Five Projects Behind the Tech
Flowers & a Switchblade
The Nic Koller / Weston Rio Morgan creation puts a spin on the avant-garde cubism movement and slaps with 360° VR. The 10-minute short follows two millennial women who meet for the first time at a park. The world created was a fractured one with hundreds of different video pieces that needed to be tied all together.
It was shot completely on iPhones and finished in Adobe Premiere and After Effects. The VR rig was custom built to hold multiple iPhones at once. Up against the limits of After Effects capabilities in 360 environments, renders took multiple weeks and projects files would grow larger than 3GB. “Through trial and error, stubbornness and many vacant stares at the screen, the collage slowly began to materialize,” says Koller. The duo admits they had an “insatiable need for computing power,” but the patience eventually paid off.
The 6-minute short is from Brian Andrews and follows the story of a creepy crawling creature dubbed “arachnid hominid” (half human, half spider) as she struggles to raise her young in a hostile environment. To pull off the visual feast everything was animated in using V-Ray Spherical cameras in Maya and the compositing was done in Nuke using the Cara VR plugin. Images were rendered with Qube in 6K for the 360 video. The audio was mixed and spatialized in Pro Tools using the Facebook 360 Spatial Workstation plugin.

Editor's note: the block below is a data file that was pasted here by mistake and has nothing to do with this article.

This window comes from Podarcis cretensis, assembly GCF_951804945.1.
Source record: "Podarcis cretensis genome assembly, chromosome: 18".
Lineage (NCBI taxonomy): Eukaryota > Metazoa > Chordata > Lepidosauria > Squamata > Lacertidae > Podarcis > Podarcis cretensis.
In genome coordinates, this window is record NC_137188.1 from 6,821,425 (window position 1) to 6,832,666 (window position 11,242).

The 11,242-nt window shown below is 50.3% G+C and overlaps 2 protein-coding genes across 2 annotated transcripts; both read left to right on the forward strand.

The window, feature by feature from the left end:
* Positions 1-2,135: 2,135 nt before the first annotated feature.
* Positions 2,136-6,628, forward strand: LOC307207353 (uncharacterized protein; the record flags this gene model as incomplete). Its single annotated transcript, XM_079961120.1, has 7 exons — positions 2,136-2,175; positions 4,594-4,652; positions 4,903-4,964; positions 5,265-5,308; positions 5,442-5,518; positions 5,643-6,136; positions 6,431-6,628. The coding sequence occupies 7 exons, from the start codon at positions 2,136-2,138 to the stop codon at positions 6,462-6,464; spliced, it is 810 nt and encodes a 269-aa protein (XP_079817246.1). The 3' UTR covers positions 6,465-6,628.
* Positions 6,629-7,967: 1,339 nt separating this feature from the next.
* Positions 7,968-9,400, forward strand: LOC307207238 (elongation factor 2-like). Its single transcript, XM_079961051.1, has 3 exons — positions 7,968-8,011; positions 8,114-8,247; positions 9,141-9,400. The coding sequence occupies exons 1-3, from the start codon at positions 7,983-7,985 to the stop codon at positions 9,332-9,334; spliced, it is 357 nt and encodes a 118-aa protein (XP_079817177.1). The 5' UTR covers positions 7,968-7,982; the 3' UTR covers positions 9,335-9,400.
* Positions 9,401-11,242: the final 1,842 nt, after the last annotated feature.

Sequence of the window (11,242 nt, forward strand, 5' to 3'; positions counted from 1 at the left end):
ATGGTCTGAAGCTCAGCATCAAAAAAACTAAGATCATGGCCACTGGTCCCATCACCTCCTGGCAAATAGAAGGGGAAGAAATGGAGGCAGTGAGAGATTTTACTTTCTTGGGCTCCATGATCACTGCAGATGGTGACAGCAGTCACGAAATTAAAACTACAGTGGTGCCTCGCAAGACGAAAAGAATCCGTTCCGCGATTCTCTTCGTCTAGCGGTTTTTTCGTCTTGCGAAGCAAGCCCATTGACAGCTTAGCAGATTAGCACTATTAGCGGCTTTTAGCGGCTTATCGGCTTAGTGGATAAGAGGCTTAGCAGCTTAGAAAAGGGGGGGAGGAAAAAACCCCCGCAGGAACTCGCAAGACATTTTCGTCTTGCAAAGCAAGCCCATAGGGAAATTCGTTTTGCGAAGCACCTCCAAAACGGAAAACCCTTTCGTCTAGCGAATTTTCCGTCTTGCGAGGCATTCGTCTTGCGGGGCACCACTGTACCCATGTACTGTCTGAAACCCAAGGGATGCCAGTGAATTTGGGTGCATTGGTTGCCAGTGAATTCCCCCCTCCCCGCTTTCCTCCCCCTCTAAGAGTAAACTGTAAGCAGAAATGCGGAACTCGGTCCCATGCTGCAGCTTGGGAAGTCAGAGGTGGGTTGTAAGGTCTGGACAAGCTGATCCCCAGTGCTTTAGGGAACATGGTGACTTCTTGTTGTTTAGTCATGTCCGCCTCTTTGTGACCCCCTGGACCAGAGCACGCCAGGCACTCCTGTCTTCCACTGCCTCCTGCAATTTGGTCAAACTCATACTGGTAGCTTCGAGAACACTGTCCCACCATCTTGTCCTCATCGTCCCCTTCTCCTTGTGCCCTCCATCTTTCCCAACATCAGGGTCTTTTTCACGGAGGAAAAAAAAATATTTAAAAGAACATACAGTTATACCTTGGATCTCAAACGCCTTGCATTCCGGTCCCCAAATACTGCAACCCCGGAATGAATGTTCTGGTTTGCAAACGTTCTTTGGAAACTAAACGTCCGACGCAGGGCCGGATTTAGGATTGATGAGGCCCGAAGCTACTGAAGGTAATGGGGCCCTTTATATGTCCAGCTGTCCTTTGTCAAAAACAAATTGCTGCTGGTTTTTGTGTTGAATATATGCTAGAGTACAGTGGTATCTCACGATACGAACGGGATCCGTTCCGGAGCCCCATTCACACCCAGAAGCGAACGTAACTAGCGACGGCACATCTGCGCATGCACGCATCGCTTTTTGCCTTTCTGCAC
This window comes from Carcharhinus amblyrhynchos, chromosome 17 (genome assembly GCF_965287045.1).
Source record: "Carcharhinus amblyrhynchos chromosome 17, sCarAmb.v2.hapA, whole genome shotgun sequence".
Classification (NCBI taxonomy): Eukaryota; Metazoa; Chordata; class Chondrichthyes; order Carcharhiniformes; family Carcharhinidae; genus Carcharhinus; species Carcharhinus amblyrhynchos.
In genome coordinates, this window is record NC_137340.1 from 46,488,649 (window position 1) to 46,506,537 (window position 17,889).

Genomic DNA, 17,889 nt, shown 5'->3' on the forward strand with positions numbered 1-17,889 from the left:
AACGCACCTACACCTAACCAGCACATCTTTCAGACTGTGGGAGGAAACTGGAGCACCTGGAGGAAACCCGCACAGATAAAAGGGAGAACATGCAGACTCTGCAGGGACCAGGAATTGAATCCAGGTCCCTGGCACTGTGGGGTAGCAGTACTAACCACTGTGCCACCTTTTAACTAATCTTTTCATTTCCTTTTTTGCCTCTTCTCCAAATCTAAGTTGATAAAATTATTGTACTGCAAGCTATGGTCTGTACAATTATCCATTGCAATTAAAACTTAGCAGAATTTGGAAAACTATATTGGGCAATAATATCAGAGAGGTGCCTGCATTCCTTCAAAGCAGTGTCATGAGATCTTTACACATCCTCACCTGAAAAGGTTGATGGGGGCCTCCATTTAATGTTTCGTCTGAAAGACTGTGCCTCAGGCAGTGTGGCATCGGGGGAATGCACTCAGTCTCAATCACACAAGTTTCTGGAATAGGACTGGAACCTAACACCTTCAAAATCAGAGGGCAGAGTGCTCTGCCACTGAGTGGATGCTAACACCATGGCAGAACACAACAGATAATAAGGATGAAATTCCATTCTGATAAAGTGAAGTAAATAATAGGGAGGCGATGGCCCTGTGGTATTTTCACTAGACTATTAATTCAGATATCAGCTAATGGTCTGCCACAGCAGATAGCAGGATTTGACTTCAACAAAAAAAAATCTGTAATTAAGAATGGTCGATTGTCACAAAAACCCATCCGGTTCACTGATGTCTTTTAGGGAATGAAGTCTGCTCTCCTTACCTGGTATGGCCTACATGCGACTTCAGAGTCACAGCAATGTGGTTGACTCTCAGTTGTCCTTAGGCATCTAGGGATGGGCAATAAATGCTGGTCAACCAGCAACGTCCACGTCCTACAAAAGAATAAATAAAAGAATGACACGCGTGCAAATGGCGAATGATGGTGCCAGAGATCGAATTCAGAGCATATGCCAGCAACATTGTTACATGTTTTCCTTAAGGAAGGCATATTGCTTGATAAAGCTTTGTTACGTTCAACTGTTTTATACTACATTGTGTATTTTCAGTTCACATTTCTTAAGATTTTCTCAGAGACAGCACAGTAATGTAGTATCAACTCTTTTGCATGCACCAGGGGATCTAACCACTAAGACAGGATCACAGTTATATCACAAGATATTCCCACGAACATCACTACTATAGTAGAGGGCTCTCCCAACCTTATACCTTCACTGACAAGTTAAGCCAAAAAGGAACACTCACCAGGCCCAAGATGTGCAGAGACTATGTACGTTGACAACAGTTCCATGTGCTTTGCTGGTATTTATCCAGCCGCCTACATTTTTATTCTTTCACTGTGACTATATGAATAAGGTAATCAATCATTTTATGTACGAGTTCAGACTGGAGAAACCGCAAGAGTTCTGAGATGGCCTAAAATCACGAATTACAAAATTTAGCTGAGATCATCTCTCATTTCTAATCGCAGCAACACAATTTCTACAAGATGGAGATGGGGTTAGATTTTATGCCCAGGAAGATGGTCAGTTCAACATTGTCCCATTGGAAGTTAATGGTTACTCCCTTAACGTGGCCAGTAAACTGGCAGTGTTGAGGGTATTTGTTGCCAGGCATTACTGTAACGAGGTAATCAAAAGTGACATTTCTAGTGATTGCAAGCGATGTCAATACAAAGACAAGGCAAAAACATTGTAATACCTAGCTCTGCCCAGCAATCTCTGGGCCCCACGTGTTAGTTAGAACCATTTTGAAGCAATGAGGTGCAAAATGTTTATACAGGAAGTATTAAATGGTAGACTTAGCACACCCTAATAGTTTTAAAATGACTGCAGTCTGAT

“To visually compose a story in 360 is very different than for a traditional film. If you want the audience to focus on a specific point for the story, you can't just cut to it in the edit,” says Andrews. “Rather you have to lead the audience’s attention with movement and sound and draw their eye where you want it to go.”
Chomsky vs. Chomsky: First Encounter
The Sandra Rodriguez 10-minute creation is part immersive and part interactive made with VVVV or 4V. The technology is a flexible and adaptive platform that allows creators to build digital assets that can be used in a VR environment. This story is a nod to Noam Chomsky, who devoted his life to understanding how our minds work and explores a conversation about artificial intelligence. “It’s a conversation on AI, with AI, through AI,” says Rodriguez.
To pull it off, the content, digital assets, story, and user experience needed to be thoughtfully scripted and conceived while not necessarily knowing beforehand the actual output of the project. The entire experience starts off in VR but the user can navigate to different mediums along the way. Making it all work were four different systems that controlled chat, emotion, input learning, and sound as well as different algorithms. “The experience tackles the subject of opportunities, pitfalls, and bias in current so-called AI technologies. We therefore did not want to use a pre-made AI system, such as simply using IBM Watson or Google Plex. We had to question the technology by creating with it. And so, we had to create our own systems, made from small parts and tools,” she adds.